Muscle Strains Are a Common Injury During Sports: Learn How to Prevent Them

You might have been at mile 1 or mile 10 of your run when it happened. Or, maybe you were racing down the pitch with your eye on the goal, or you had just sent the tennis balling across the net to score your winning point. Whenever your muscle strain occurred, you felt it.

Muscle strains are one of the most common sports-related injuries. While the injury typically causes sudden pain when it happens, your symptoms intensify over the next few hours. Other signs of a muscle strain include:

At Bahri Orthopedics & Sports Medicine Clinic in Jacksonville, Florida, our team of orthopedic surgeons not only diagnoses and treats sports injuries like muscle strains, but we also help you reduce your risk of future injury with customized physical therapy and training recommendations. 

Preventing muscle strains

While muscle strains are one of the most common types of sports injuries, they’re also easy to avoid. By taking a few simple steps to take care of your body, you can significantly reduce your risk of injury.

Warm-up

Warming up is a critical part of any workout. More than stretching, which you shouldn’t do when your muscles are cold anyway, warming up warms up your muscles and joints gradually, increasing the blood flow to prepare them for work. You can start with some low-impact cardiovascular movements using the same muscles that you’re going to use while exercising. Warming up is also good to prepare your heart for exercise. 

Making sure that your body is warmed up and ready to work not only helps you avoid injury but will also boost your performance.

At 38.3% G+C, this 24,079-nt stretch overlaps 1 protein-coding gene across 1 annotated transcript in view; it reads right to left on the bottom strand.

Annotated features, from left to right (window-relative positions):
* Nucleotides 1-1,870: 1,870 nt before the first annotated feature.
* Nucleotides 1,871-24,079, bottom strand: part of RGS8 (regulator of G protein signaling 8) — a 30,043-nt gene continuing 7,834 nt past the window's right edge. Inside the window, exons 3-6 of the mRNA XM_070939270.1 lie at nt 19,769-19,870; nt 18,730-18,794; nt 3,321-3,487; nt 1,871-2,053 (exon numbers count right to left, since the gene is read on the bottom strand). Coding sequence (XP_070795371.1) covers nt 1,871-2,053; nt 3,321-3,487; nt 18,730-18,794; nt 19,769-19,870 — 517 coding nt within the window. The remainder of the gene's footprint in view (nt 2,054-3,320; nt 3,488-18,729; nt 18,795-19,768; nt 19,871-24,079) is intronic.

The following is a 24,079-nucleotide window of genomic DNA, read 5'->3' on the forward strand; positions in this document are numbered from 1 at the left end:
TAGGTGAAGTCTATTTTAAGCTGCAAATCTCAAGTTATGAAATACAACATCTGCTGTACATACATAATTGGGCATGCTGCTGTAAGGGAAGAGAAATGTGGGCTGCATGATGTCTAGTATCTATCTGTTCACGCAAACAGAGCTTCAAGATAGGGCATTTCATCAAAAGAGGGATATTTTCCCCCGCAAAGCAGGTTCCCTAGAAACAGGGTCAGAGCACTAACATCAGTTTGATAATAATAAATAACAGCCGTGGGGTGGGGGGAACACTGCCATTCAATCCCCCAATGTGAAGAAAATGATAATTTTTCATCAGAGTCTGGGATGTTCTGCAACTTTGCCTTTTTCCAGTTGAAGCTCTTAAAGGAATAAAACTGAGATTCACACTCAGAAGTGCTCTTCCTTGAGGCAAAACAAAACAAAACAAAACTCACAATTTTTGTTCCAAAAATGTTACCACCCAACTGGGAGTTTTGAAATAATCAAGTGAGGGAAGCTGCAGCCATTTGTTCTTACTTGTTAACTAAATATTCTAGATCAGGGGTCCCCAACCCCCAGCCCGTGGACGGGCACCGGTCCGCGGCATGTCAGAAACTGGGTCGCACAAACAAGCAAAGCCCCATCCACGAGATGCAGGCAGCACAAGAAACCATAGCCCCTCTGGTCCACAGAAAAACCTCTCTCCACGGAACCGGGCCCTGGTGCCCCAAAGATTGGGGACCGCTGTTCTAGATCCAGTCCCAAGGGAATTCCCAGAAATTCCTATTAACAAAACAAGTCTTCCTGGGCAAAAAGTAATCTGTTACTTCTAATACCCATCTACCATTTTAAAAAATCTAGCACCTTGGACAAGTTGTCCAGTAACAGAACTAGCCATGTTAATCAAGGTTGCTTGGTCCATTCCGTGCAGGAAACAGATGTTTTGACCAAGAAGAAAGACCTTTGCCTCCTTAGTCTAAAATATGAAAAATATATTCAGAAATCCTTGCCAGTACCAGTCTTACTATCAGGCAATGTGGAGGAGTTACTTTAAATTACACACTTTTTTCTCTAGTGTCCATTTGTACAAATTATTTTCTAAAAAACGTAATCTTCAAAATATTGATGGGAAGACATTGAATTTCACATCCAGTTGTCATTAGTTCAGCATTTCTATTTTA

Strength training

Weak muscles are more vulnerable to injury than strong ones. Regardless of your preferred sport or activity, including a full-body strength training session helps keep your muscles strong, flexible, and supple. They’re better able to respond to quick changes in direction or sudden increases of force or power when you need to push for the win.

Cross-training

Like strength training, cross-training helps keep the muscles that you don’t use everyday strong and supple. If you only train the muscles you need for your sport, you may end up with muscle imbalances that increase the physical stress on your body and increase your risk of injury. Cross-training helps improve your overall fitness and strength.

For example, if you’re a runner, try swimming to cross-train. Swimming gives your joints a rest while working out your whole body and can help improve your breathing. 

Cooldown

We all skip our cooldown from time to time. But running out of the gym as soon as you’ve finished your last rep is a terrible habit. Cooling down lowers your heart rate and your body temperature. It prevents blood pooling, which increases your risk of post-workout pain and more serious issues like deep vein thrombosis. 

It also prevents your muscles from getting tight or stuck in a contracted, shortened position. Taking time to stretch after a workout also helps your body flush out the lactic acid that builds up in your muscles. 

Take a rest day

When you’re training for an event or working toward an athletic goal, taking a rest day feels counterintuitive. But if you don’t give your body time to rest, the microtears in your muscles and other tiny injuries that naturally occur during intense physical activity don’t have a chance to heal. Over time, these tiny injuries lead to muscle weakness and instability, increasing your risk of muscle strain and other injuries.

Sports medicine 

Finally, work with a sports medicine expert. Sports medicine providers do more than treat injuries. We help you optimize your training program, nutrition, and rest schedule to help you achieve your highest potential. We also help you reduce your risk of injuries like muscle strains. 

If you’re looking for expert sports medicine care from trained and experienced orthopedic specialists, give us a call or make an appointment online today. We can help you maximize your ability and reduce your risk of injury.

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